This review was originally published on 27 February 2015 in the Washington Independent Review of Books.
Very early in John Boyne’s latest novel, A History of Loneliness, we are given the measure of Father Odran Yates, and it is the man himself who reveals it. His second sentence to us is, “I might start with the evening I showed up at my sister’s home for dinner and she had no recollection of issuing the invitation; I believe that was the night when she first showed signs of losing her mind.”
He describes going to Hannah’s house for dinner almost a year since last being there after her husband Kristian died at only 42. It is just Hannah and her shy, awkward 16-year-old son Jonas there; the angry, older son Aidan has moved to London.
Odran describes the painful evening and how his beloved younger sister moves back and forth between lucidity and confused non sequiturs. And even as Jonas catches him on his way out and tries to articulate his concerns for his mother — during the same instance that Odran has asked whether everything is alright and says he and Jonas should talk more — we see Odran escaping out the door, cutting Jonas off and refusing to acknowledge that anything is amiss: “But I didn’t let him continue…I felt the guilt of it but could do nothing.”
If, at this point, readers are thinking, “How could you?” then they should get used to thinking that consistently throughout this story, with growing urgency and disbelief.
Odran is a middle-aged Irish priest working in a private school for privileged boys, teaching English, celebrating daily Mass, and keeping the library organized. He’s held this position since his ordination in Rome 27 years before, and he is safe and happy here. Not everyone has felt the same, though, because, as it turns out, one of the school’s teachers has recently been sentenced to six years in prison for sexual abuse of minors.
We learn this fact when Odran is summoned to a meeting with his archbishop, which he fears may be an interrogation about what he knew or suspected. Instead, it turns out to be something much worse: The archbishop is yanking him from his cloistered existence and reassigning him to a parish for the first time in his clerical career. The move is at the suggestion of Tom Cardle, the priest whose parish Odran will be taking over.
The reader spends most of the novel understanding far more of what’s going on than Odran, who, like a deliberate Forrest Gump, skates over the surface of his life, innocent and unaware, assiduously avoiding having to put two and two together. In choosing willful ignorance, Odran churns up a wake of pain and devastation, which cuts through his own family, while he plows along, unseeing.
For Boyne, Odran represents an entire denying populace. A History of Loneliness is a horrifying tale primarily for its truth, but it’s at its weakest when Boyne cannot find a way to channel his anger and vents it directly onto the page.
Archbishop Cordington — later made cardinal as a reward from “the Polish pope” for many years of service — embodies all of the brutal inhumanity of the Catholic bureaucracy, and therefore his character is a ridiculous caricature. The back-and-forth arguments and diatribes later in the book seem gratuitous and unnecessary; nothing will convince the church’s protectors that they were wrong, but for the rest of us, Boyne is preaching to the choir.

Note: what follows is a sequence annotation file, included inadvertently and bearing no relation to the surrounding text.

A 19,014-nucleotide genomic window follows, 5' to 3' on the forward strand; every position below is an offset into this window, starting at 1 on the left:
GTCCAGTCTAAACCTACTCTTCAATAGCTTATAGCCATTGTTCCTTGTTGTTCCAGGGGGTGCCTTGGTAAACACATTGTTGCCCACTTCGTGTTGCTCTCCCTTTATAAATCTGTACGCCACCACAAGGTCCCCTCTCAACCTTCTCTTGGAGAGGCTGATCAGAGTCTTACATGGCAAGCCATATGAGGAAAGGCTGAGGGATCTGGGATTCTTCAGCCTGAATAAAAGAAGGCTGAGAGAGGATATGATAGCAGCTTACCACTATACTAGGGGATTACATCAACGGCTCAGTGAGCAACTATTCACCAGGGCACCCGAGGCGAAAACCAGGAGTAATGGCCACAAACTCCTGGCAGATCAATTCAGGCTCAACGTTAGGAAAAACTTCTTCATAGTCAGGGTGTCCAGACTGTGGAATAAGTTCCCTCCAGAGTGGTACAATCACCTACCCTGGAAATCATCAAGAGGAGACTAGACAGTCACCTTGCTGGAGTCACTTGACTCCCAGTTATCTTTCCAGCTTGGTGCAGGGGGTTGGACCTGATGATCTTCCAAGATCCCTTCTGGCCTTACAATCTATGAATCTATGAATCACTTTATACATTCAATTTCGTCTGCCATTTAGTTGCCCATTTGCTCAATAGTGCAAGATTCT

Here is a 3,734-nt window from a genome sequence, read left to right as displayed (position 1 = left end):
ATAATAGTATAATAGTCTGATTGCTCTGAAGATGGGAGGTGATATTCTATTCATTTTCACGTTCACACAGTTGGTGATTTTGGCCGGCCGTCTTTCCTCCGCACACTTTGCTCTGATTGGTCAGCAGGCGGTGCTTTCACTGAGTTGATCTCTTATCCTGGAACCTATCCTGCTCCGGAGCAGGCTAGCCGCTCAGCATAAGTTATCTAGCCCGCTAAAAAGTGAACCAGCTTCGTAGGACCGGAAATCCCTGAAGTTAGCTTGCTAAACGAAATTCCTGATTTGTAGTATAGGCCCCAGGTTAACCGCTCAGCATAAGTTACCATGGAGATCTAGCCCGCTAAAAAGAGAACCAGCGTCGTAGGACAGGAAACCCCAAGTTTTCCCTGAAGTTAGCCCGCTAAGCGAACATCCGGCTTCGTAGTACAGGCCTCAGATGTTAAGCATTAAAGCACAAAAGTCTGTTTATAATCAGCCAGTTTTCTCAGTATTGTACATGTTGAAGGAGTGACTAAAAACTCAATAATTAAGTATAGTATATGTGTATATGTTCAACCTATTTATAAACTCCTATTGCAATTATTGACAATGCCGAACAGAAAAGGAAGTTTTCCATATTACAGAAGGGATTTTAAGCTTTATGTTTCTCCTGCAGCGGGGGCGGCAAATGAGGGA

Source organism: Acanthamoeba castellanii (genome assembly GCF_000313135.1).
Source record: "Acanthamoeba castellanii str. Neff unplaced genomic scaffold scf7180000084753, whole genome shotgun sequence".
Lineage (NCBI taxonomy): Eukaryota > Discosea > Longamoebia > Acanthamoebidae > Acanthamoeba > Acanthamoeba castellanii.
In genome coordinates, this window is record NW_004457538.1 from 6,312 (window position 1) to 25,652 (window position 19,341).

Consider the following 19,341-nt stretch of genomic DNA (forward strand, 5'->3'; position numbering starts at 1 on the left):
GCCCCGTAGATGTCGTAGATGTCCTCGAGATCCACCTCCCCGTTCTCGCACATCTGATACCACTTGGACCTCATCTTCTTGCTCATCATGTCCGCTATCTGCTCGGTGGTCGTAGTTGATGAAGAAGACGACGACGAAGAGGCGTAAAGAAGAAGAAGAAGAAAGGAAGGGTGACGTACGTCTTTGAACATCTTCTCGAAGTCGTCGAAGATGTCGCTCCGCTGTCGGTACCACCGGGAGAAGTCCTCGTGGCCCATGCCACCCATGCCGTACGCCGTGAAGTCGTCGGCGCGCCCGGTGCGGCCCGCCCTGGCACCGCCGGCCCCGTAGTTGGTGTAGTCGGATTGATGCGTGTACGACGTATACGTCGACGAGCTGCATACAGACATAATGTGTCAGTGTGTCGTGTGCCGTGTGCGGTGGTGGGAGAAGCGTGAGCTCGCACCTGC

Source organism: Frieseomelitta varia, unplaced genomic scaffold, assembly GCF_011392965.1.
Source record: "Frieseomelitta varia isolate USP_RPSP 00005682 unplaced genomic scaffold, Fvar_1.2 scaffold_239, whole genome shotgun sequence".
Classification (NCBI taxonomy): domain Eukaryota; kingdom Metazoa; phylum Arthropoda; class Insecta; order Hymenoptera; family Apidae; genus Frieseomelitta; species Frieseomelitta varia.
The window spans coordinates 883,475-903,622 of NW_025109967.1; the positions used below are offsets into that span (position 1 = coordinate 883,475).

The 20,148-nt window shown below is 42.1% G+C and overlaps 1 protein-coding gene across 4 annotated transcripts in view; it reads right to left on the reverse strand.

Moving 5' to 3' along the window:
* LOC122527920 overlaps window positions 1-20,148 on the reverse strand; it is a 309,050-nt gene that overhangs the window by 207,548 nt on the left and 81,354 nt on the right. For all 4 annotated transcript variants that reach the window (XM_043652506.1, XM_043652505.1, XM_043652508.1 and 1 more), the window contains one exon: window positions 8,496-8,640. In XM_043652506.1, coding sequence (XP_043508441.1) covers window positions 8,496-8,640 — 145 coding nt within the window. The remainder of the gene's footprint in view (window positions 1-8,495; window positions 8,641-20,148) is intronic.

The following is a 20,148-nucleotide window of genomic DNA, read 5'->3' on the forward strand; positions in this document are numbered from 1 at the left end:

Odran tells us that he and Tom are best friends, but we never see what bonds them beyond proximity and time, and perhaps that is truly all that is there, and it is Odran who mistakenly equates time with closeness.
Certainly nothing recommends Tom to the reader. No matter how damaged we understand Tom to be — and we are sure to understand far more than Odran does — he is never a particularly sympathetic character. Thus, it seems odd when, later in the story after the extent of the abuse has been revealed, Odran denies knowing Tom three times in a row when he is called out in a hostile public situation, even though he has known Tom since their first day together in seminary.
Boyne uses the same device in The Absolutist, but the Christ/Peter analogy is far more apt in that story. Here, it’s a true head-scratcher as to what he wants the reader to think of his likening an unrepentant serial pedophile to Christ.
Through Odran, Boyne displays real affection for the newly elected Pope John Paul I, whose willingness to question Vatican finances and other apparent church corruption made him dangerous. When we finally learn what failure Odran committed the night the pope died, we are stunned by Boyne’s implication about historical events. Even after this, Boyne’s narrator, in true Odran fashion, retreats into self-absorbed obtuseness, noting that the events result in a black mark against him, effectively eliminating any hope of advancement in the church.
Odran isn’t despicable, and we are pressed to question how well we would do in his stead. In some ways, especially later in the book, I found myself thinking that Boyne might have done better developing a nonfiction treatise on inherent church corruption, and the protectionist attitude that has damaged the institution and all the people the institution betrayed. In particular, he highlights the endemic misogyny of the church to raise a thought that perhaps there’s a connection from that to its rampant pedophilia and tolerance of it.
Finally, Boyne argues that Ireland is particularly vulnerable to this type of abuse because it is so thoroughly Catholic. Indeed, it’s hard to find a parallel example: Italy, in comparison, may love the pope, but only about 10 percent of the population attends Mass. A History of Loneliness highlights the dangers of allowing one institution to wield that much power over a society. Even today, Boyne reminds us, the church runs 90 percent of the schools. It’s a chilling thought.